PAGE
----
0.126

0.021

1.8 × 10−122

1.3 × 10−13

2.5 × 10−3

SCS

29,392

0.102 (0.007)

0.010 (0.006)

0.002 (0.002)

0.114 (0.007)

0.893

0.087

0.019

2.2 × 10−48

0.04

0.14

STPL

12,911

0.031 (0.007)

0.000 (0.011)

0.000 (0.004)

0.031 (0.010)

1.0

0.0

0.0

3.4 × 10−06

0.5

0.5

DPR

22,942

0.044 (0.006)

0.011 (0.007)

0.015 (0.004)

0.069 (0.008)

0.637

0.154

0.209

5.2 × 10−15

0.07

1.9 × 10−5

CCR

14,318

0.051 (0.008)

0.007 (0.011)

0.021 (0.005)

0.079 (0.011)

0.647

0.090

0.264

2.2 × 10−11

0.27

6.0 × 10−5

HCR

28,601

0.008 (0.003)

0.002 (0.005)

0.005 (0.002)

0.014 (0.005)

0.538

0.108

0.354

3.5 × 10−3

0.39

0.01

MY milk yield, FY fat yield, PY protein yield, SCS somatic cell score, STPL standardized productive life, DPR daughter pregnancy rate, CCR cow conception rate, HCR heifer conception rate, N sample size, A additive effect, D dominance effect, I imprinting effect, SE standard error, H 2 broad-sense heritability

For comparison purposes, the total genetic variance was decomposed into the genotypic imprinting value plus either breeding value and dominance deviation using a classical model that considered allele frequencies [6] or additive and dominance effects that did not consider allele frequencies (see Methods). As shown in Additional file 1: Table S1, results from these two decomposition models were consistent. It is worth noting that estimated H 2 from the two models was exactly the same for all eight traits. In addition, the proportion of variance explained by imprinting effects was the same for the two models. These results were consistent with theoretical expectations [6, 21]. In theory, the two variance decomposition models are equivalent to each other with the same predicted phenotypic values and residuals. First, the sum of additive and dominance genetic variances is equal to the sum of the variances of breeding value and dominance deviation, under a few common assumptions (see Methods). With a stronger condition, the sum of individual breeding value and dominance deviation will be equal to the sum of individual genotypic additive and dominance values. Second, individual genotypic imprinting values of the two models are the same, asserting an equivalence of imprinting variance components. We observed all of these results across all eight traits, as shown in Fig. 1 for milk and Additional file 2: Figure S1 for other traits. Additionally, we confirmed that individual residual estimates of the two models are the same (see the right panels in Fig. 1 and Additional file 2: Figure S1).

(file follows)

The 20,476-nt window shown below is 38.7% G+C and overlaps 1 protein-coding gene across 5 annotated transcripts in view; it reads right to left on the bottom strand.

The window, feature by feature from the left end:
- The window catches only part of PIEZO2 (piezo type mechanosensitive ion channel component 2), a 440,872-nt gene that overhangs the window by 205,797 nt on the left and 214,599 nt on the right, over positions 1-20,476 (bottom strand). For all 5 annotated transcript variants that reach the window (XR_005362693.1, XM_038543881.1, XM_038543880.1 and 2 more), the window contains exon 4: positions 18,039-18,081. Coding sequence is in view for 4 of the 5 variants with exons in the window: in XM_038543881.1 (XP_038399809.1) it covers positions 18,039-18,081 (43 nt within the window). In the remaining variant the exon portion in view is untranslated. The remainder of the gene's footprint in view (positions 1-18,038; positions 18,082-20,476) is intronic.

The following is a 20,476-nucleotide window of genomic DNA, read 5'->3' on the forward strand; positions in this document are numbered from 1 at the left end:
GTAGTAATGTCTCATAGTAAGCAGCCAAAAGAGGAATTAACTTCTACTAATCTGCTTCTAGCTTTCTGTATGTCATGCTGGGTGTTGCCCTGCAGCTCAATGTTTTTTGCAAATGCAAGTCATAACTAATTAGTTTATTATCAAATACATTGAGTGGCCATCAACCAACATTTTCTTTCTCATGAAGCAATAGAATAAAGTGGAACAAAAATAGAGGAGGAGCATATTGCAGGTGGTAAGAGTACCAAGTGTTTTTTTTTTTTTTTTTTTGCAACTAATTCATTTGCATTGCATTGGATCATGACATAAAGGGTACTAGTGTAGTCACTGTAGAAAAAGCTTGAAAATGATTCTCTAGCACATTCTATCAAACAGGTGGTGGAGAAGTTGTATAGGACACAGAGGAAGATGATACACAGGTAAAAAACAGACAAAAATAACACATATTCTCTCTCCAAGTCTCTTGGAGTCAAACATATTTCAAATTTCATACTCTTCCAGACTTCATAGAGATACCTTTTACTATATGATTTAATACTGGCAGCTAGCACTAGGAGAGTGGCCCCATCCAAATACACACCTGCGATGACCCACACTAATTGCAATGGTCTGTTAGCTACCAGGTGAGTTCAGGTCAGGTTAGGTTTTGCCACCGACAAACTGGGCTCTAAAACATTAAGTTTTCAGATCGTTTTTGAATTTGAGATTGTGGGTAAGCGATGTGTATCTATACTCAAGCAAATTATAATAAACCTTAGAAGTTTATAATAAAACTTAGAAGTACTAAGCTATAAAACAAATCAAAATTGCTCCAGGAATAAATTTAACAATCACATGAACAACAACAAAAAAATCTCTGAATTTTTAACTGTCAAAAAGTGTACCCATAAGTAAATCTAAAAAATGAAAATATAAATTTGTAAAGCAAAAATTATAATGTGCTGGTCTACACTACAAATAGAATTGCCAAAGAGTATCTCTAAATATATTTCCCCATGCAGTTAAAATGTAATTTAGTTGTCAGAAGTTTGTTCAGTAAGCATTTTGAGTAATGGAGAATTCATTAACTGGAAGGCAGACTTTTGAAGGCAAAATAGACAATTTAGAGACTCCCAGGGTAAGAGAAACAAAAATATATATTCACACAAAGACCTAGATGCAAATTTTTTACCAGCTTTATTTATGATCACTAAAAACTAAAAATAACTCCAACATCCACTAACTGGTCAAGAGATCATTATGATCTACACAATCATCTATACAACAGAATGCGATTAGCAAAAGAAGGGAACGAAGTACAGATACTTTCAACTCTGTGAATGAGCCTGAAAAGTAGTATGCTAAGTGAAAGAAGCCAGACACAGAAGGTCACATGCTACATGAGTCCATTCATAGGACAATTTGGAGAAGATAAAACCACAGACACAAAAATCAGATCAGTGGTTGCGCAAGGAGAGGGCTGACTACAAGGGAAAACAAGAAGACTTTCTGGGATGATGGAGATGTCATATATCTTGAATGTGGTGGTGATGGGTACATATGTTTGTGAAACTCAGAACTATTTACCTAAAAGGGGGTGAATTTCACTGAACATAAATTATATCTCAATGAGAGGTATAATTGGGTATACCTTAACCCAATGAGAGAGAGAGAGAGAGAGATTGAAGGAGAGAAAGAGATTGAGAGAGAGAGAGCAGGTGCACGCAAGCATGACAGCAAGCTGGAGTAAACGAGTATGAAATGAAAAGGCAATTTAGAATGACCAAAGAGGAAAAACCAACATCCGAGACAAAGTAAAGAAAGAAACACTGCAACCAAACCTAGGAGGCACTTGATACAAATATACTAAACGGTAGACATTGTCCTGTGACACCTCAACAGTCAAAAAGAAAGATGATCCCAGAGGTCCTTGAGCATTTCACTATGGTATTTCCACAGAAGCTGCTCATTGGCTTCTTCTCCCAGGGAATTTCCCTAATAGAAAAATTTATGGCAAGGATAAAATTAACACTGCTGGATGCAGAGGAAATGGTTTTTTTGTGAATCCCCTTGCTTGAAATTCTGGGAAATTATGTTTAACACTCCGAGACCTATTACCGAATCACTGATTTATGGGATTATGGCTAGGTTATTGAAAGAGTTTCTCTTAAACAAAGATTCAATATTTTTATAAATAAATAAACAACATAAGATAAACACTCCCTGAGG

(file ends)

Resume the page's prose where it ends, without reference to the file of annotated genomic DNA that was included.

Fig. 1

Individual estimates of variance components with two decomposition models for milk. Each point indicates the component estimate for each individual. Blue line indicates y = x. The x-axis shows the components from the model decomposing genetic effect to breeding value, dominance deviation and genotypic imprinting value, while y-axis shows the components from the model decomposing genetic effect to genotypic additive, dominance and imprinting values

Genomic relationship matrix (GRM) based variance decomposition is highly dependent on the assumption of polygenic genetic architecture, as genome-wide SNP genotypes are used with equal weights. Existing GWAS have provided evidence of a polygenic architecture of additive effects in most complex traits [22]. However, we have no such knowledge for dominance and imprinting effects. To investigate the influence of this polygenic assumption on variance components estimation, we performed simulations to determine if our models have biases when there are only a few dominance or imprinting QTLs. Simulation results showed that GREML could accurately estimate variances for genotypic dominance and imprinting values for a moderate-heritability trait like milk yield, even when only 10 dominance and imprinting QTLs were simulated for a trait with polygenic additive effects, respectively (Fig. 2a). For a low-heritability trait like daughter pregnancy rate, GREML also performed well for both lowly and highly polygenic architectures of dominance and imprinting effects (Fig. 2b). Using simulation, we demonstrated the robustness of our approach to the assumption of polygenic genetic architecture.